In recent years the infosec community has essentially idealized the term “ethical hacker”, what they mean by it is a “hacker” who reports anything they ﬁnd to (often unethical) corporations, so they can get it ﬁxed. I don’t think that is an appropriate use of the word ethical, since nothing about protecting capital and corporations is ethical, which is why I suggest a better definition of ethical hacking in this blog post and suggest we simply call the current “ethical hackers” either bootlickers or “corporate hackers”.
Ethics make you an accomplice to authority
Without hackers breaching governments and corporations we would have never gotten releases such as BlueLeaks, a huge trove of data revealing all the dirty secrets Law Enforcement didn’t want you to know about, same goes for so many other releases which proved so many scandals. However most people would argue that the hackers that originally aquired that data are not “ethical hackers”. So essentially you should not reveal dark secrets of any organization, and always act in the interest of authority and capital. I can’t even begin to express how unethical it is to cover up unethical acts by large entities, in the name of some sort of twisted “ethics” an entire industry makes you believe to be true.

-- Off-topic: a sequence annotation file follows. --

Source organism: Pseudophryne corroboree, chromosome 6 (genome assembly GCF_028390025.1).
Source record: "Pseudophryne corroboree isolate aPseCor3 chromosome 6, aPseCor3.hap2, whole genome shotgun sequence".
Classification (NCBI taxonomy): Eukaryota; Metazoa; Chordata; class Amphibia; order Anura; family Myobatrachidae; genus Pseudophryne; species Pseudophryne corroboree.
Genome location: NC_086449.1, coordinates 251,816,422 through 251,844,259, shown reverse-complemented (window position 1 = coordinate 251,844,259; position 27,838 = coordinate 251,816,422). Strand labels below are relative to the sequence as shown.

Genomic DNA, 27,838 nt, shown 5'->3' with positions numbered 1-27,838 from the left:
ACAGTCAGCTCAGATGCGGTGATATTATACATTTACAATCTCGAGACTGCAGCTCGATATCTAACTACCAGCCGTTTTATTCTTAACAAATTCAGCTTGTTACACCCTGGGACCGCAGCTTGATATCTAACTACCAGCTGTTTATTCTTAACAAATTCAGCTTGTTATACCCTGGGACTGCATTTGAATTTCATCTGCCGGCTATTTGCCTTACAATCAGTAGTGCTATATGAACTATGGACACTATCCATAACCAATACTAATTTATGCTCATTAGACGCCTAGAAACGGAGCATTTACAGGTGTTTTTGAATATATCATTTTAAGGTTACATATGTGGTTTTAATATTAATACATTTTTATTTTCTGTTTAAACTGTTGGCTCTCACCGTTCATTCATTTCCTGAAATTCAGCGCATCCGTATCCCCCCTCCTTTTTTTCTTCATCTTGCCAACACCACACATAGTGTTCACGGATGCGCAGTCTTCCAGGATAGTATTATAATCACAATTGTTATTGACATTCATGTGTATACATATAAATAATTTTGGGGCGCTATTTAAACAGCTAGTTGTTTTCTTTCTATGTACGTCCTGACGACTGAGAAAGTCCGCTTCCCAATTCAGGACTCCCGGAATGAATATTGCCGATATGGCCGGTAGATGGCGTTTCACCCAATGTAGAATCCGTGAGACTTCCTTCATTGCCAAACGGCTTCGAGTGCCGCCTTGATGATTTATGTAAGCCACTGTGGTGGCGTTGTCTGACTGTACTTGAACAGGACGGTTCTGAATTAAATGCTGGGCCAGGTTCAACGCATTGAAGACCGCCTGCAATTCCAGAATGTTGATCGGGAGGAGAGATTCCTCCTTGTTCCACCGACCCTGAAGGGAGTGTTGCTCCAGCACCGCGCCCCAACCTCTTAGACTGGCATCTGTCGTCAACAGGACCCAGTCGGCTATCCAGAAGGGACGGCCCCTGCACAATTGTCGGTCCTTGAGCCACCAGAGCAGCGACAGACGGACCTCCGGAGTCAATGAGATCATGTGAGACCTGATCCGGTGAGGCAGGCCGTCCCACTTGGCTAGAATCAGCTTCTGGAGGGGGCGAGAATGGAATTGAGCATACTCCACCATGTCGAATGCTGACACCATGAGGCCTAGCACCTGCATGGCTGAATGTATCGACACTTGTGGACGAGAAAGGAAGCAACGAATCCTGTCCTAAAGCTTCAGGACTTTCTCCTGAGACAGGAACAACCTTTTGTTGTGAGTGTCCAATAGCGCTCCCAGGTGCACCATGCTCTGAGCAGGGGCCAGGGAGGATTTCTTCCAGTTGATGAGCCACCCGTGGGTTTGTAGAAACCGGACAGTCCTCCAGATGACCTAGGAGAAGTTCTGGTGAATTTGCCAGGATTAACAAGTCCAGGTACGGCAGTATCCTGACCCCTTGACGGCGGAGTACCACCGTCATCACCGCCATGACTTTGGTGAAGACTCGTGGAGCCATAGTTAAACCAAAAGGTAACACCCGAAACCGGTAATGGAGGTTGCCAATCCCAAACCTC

Information wants to be free
Intellectual property is fundamentally unethical, bad for innovation (contrary to what lobbying groups want you to believe) and usually means corporations get to steal ideas from their workers. Releasing source code and documentation to understand how products work, allows us to understand how secure they are, what they do with our data, and to truly own our (mobile) devices. Everyone should have access to all information, to all ideas and be allowed to use it to realize their own dreams and ideas. Even just the curiosity to understand how the things you use every day work, is a
Hey look, I’m not even trying to hide it, this is all fundamentally political